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seen Jul 23 '13 at 15:47

Feb
22
accepted Depending on variable to calculate joint distribution
Feb
22
asked Depending on variable to calculate joint distribution
Feb
4
awarded  Tumbleweed
Nov
7
awarded  Yearling
Oct
31
awarded  Nice Question
Oct
31
awarded  Nice Answer
Jul
10
comment Maximal subspace that a quadratic form is non-negative on
@Geoff: why must $z=0$?
Jul
10
accepted Maximal subspace that a quadratic form is non-negative on
Jul
10
comment Maximal subspace that a quadratic form is non-negative on
I must say I didn't completely understand your proof there. Could you point out how to finish the proof I started?
Jul
10
accepted if $A^2 \in M_{3}(\mathbb{R})$ is diagonalizable then so is $A$
Jul
10
asked Maximal subspace that a quadratic form is non-negative on
Jul
6
comment if $A^2 \in M_{3}(\mathbb{R})$ is diagonalizable then so is $A$
I see. Could you be so kind to provide a proof (a general idea will be fine too)?
Jul
6
comment if $A^2 \in M_{3}(\mathbb{R})$ is diagonalizable then so is $A$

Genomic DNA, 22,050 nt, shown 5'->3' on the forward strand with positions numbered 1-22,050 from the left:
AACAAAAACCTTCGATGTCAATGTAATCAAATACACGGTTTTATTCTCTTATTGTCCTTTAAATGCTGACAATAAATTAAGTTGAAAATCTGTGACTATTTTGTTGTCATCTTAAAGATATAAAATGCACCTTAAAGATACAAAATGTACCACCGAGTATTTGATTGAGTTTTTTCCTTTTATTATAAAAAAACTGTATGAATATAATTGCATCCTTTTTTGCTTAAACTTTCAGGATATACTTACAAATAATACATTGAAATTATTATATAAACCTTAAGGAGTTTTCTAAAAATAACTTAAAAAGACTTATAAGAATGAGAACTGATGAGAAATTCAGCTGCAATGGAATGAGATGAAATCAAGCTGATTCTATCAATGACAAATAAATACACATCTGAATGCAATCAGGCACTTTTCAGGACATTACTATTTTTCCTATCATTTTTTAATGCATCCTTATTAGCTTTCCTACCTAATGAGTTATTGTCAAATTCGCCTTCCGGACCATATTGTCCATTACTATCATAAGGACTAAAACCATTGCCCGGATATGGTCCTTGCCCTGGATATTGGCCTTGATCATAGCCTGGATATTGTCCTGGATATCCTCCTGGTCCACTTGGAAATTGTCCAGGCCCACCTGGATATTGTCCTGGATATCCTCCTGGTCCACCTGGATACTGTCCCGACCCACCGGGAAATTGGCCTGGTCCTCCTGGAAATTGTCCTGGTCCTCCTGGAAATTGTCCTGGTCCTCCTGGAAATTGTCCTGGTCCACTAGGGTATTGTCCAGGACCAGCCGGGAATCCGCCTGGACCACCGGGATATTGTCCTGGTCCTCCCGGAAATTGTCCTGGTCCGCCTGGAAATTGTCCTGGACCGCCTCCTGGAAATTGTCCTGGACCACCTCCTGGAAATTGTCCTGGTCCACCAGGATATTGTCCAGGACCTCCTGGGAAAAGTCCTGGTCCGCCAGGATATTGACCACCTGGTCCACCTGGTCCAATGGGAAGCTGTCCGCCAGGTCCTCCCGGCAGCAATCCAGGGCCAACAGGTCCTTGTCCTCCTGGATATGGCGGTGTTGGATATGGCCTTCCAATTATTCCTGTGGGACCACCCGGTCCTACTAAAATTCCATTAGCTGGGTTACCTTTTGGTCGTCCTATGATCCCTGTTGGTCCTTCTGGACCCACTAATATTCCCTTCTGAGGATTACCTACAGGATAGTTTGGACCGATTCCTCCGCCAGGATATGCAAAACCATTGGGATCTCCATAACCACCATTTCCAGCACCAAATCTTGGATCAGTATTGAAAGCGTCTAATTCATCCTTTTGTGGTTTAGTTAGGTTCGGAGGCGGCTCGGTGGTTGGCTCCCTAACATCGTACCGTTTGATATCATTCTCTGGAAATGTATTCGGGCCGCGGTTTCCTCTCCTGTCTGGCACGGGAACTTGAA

Why must it have a nonreal eigenvalue?
Jul
6
comment if $A^2 \in M_{3}(\mathbb{R})$ is diagonalizable then so is $A$
So if $A^2$ had a negative eigenvalue, say $-1$, the same argument would not work? Because then it's possible that $A$ characteristic polynomial has $i$ as one of its roots, which is not an eigenvalue of $A$.
Jul
6
comment if $A^2 \in M_{3}(\mathbb{R})$ is diagonalizable then so is $A$
@Chandru, not at all, thank you.
Jul
6
asked if $A^2 \in M_{3}(\mathbb{R})$ is diagonalizable then so is $A$
Jul
5
comment Confused about quadratic forms
I don't understand why this is true. By orthogonal diagonalization you can bring $q$ to the form $\sum \lambda_i x_i^2$, how did you conclude that $\lambda_i=1$ in this case? I know that there is a basis where $q(x)=\sum x_i^2$ but why is it necessarily orthogonal? Wikipedia says something similar too.
Jul
5
comment Confused about quadratic forms
You say the norm defined by q, but I'm not sure I understand that. Does that mean that if $f$ is the associated symmetric bilinear form then $f$ also defines an inner product in $R^n$ such that $f(u,v)=\langle u,v \rangle $ and $q(v)=\langle v,v \rangle = \lVert v \lVert^2$?
Jul
4
accepted Confused about quadratic forms
Jul
4
comment Confused about quadratic forms
@wild: Care to elaborate?